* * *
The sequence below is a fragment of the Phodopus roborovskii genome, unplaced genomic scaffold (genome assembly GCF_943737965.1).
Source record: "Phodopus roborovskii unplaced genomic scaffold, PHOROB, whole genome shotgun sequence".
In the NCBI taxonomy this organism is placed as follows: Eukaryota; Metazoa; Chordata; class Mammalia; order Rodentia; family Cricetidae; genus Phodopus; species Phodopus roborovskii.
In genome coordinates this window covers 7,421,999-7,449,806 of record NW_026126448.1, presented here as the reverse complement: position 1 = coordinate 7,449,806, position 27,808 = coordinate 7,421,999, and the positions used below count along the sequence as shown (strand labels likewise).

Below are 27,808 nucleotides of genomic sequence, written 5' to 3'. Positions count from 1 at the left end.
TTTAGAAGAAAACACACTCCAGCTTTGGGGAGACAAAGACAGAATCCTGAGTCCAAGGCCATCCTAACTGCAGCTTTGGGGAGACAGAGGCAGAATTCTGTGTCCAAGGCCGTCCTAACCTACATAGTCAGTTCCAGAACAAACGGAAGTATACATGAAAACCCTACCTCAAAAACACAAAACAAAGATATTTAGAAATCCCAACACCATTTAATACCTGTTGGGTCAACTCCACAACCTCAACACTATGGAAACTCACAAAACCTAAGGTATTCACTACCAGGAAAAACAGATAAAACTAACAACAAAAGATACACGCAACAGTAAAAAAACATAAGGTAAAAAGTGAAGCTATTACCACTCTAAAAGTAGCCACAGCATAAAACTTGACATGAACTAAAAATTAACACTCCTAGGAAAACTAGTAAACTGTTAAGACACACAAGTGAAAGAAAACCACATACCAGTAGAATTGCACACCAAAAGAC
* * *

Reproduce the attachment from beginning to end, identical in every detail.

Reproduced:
The sequence below is a fragment of the Phodopus roborovskii genome, unplaced genomic scaffold (genome assembly GCF_943737965.1).
Source record: "Phodopus roborovskii unplaced genomic scaffold, PHOROB, whole genome shotgun sequence".
In the NCBI taxonomy this organism is placed as follows: Eukaryota; Metazoa; Chordata; class Mammalia; order Rodentia; family Cricetidae; genus Phodopus; species Phodopus roborovskii.
In genome coordinates this window covers 7,421,999-7,449,806 of record NW_026126448.1, presented here as the reverse complement: position 1 = coordinate 7,449,806, position 27,808 = coordinate 7,421,999, and the positions used below count along the sequence as shown (strand labels likewise).

Below are 27,808 nucleotides of genomic sequence, written 5' to 3'. Positions count from 1 at the left end.
TTTAGAAGAAAACACACTCCAGCTTTGGGGAGACAAAGACAGAATCCTGAGTCCAAGGCCATCCTAACTGCAGCTTTGGGGAGACAGAGGCAGAATTCTGTGTCCAAGGCCGTCCTAACCTACATAGTCAGTTCCAGAACAAACGGAAGTATACATGAAAACCCTACCTCAAAAACACAAAACAAAGATATTTAGAAATCCCAACACCATTTAATACCTGTTGGGTCAACTCCACAACCTCAACACTATGGAAACTCACAAAACCTAAGGTATTCACTACCAGGAAAAACAGATAAAACTAACAACAAAAGATACACGCAACAGTAAAAAAACATAAGGTAAAAAGTGAAGCTATTACCACTCTAAAAGTAGCCACAGCATAAAACTTGACATGAACTAAAAATTAACACTCCTAGGAAAACTAGTAAACTGTTAAGACACACAAGTGAAAGAAAACCACATACCAGTAGAATTGCACACCAAAAGAC